I recently saw a snap of someone in the press booth at the Beijing Olympis shooting with LF, too. I have no doubt that the skill required to capture that kind of shot on MF or LF is about 20x beyond my current skill set! Haha.

01-30-2014, 01:19 PM   #9
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QuoteOriginally posted by fretlessdavis Quote
That is true. I don't shoot many dynamic scenes, though... And what about the old newspapermen shooting Graflexes hand-held? Searching around, you can find excellent dynamic shots from sports in the 50s.
Yes, it was and exception and a standard press camera of the day. But still, how many frames could one person carry.
01-30-2014, 04:11 PM   #10
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QuoteOriginally posted by fretlessdavis Quote
I guess that's true in general. I get that the sharpness holds up, but the MF just seems so much richer and smoother. I wasn't expecting much of a difference at small proof prints, but I may just have to stick with MF for most things. 35mm still is better for chasing around animals, I guess, and runnin' and gunnin' flash work (digital, especially for flash work). But for those purposes, swapping the ETRS for an ETRSi, and throwing on an AE prism and flash would do the same thing. If 35mm lenses resolve better than 645, I thought they would've been equal for small sizes. I guess I underestimated what a difference having more film real estate would make on fine contrast and tonality.

I'm starting to realize that the 645 seems a much better all-purpose camera than 35mm. I guess I could still probably justify my dream Pentax 6x7, though, depending on how I feel about using the new Press Camera in the field.
Medium format offers much smoother tonal graduation even in areas where there is no detail (i.e. skies, water etc.). This was apparent to me when comparing a Lubitel to Pentax 35mm gear. The Lubitel lens was quite soft and the prints showed less resolution than the 35mm (OK it was 120 Kodak Gold V's 35mm Ektar 25), but the tonal graduation simply made the MF images look better and more pleasing.

John.
01-31-2014, 08:47 AM   #11
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After taking a peek with negs in my enlarger, it seems like Delta 400 has about the same level of microdetail/smooth tonality as FP4 in 35mm. I also took a peek at some of my other 35mm FP4 negatives and came to some conclusions:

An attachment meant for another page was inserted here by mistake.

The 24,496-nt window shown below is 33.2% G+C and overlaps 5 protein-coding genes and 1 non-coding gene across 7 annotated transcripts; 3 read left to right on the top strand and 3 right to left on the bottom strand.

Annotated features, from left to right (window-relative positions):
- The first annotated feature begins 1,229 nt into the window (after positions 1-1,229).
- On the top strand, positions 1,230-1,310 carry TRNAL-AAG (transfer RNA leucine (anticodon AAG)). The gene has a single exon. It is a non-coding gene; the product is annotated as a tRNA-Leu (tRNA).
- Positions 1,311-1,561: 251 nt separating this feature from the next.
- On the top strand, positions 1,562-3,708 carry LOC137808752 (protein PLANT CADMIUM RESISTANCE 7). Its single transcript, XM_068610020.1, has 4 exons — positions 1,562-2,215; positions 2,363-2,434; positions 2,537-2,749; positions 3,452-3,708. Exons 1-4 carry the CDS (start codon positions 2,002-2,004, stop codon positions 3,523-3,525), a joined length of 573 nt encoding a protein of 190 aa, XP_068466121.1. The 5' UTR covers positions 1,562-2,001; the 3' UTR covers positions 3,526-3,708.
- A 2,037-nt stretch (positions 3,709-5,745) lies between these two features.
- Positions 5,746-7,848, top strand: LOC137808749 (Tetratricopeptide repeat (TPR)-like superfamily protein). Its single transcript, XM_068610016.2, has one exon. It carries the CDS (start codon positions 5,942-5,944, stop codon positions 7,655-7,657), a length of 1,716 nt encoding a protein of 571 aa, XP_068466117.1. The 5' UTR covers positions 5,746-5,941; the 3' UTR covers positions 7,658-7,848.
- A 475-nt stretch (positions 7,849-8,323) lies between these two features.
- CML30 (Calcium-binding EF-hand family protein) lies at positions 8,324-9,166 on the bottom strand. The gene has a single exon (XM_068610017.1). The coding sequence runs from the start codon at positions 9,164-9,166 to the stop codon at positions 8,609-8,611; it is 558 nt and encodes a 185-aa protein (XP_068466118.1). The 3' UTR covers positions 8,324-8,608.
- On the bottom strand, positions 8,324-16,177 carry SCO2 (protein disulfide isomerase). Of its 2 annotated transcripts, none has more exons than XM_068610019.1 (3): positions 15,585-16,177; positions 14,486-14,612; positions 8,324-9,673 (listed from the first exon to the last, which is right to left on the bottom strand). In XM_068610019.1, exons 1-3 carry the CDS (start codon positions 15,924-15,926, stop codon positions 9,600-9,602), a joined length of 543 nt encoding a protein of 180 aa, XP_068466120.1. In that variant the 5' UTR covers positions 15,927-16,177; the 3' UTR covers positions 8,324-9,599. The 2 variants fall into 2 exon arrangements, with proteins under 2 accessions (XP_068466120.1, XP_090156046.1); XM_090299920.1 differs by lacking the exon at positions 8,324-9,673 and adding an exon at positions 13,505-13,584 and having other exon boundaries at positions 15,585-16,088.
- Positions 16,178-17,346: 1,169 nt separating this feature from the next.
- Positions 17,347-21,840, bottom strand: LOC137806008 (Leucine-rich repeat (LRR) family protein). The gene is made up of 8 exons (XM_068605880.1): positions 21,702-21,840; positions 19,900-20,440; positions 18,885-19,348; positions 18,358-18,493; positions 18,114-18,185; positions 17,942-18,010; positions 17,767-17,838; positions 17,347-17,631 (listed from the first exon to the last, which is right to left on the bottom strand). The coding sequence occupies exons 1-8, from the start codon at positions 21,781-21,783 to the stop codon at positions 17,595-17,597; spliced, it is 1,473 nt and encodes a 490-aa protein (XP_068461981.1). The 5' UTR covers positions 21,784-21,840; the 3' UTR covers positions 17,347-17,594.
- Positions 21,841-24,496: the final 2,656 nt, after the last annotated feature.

For 35mm 1:3 D76 'sharpens' images a lot more than I expected vs 1:1. 1:3 Looks great for 120, but in 35mm, the sharp grain (still fine) becomes much more apparent earlier on (makes sense). Maybe straight D76 or another developer would help tame this a bit?

Second, my *best* 35mm shots (tripod, MLU, etc) on FP4 seem slightly better overall than my handheld MF in terms of everything but smoothness, although handheld 400 film is pretty even with handheld FP4 in 35mm, and FP4 handheld just doesn't have enough DOF when avoiding slow shutter speeds (5.6 and 1/60 in the evening twilight/deep shade for example). I'm sure if I took the same care with my ETRS on a tripod, T-grain 100 speed film, the sharpness should be up to snuff, with the nice tonality.

Anyways, another quick question (slightly off topic). If I'm mostly shooting still shots, and it's rarely windy where I am, how much ND would I need to make the mirror slap a non-issue? Say I metered at f/5.6 @ 1/60, but need some more DOF. Since I have no MLU-- tripod f/11, 25A or X1 and an ND 1.2 would bring me right into the range of 1-2 seconds if I stop down further-- would this be enough to make the mirror shake less of an issue, or should I just find a body with MLU?

Same thing goes for the Pentax 6x7-- as I keep finding good deals on ones without MLU...
01-31-2014, 09:36 AM   #12
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With the Pentax 6x7, I'd say it's the shutter curtain momentum coming to a stop and not the mirror that is the most cause of concern. A sandbag type weight on top of the camera while on a tripod helps a lot if you are going to get critical.

I can't say what threshold of a long exposure renders the camera vibration non-recordable but 10 seconds should do it. And, in general, I'd look for a MLU version of a 6x7. Mostly for its age. Your chances of getting a problematic camera that old increase significantly. I've never came across a 4 stop ND filter before. I only see them in the usual 1, 2, 3, 9 and 10 stop verities.
01-31-2014, 09:46 AM   #13
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Really? I have a Tiffen 1.2 (4 stop) grad. I also have a Tiffen 0.3 (1 stop) that I use to thin out depth of field a wee bit, or deal with the lack of the 1/8 setting on my 285HV's. The 1.2 is perfect for getting nice 1 second exposures of waterfalls and such in canyons out here, without stopping down too much. Sadly, like my entire filter collection, it's 52mm. I guess a sturdy tripod and a bag for rocks, sand, water, whatever, would be better. If I'm printing to 16x20 from a 645, or potentially 6x7, how imperative (in people's experience) is MLU? From what I've done so far, prints get too grainy for my taste before they lose sharpness.
01-31-2014, 10:54 AM   #14
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I didn't say 4-stop ND filters don't exist. I do 16x20 prints (scans and print) on my 6x7 with no noticeable grain on the ones I do a special process. I over expose 100 and 400 tabular grain film by 3 stops, under develop it and it both compresses the highlights and makes for much finer grain with a staining pyro developer.
01-31-2014, 11:32 AM   #15
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QuoteOriginally posted by tuco Quote
I didn't say 4-stop ND filters don't exist. I do 16x20 prints (scans and print) on my 6x7 with no noticeable grain on the ones I do a special process. I over expose 100 and 400 tabular grain film by 3 stops, under develop it and it both compresses the highlights and makes for much finer grain with a staining pyro developer.
There's a guy who knows what he's doing...

if you lived closer I'd be begging you to process film for me, I just can't be bothered taking the time for that kind of process, but that doesn't mean I don't appreciate what you're doing.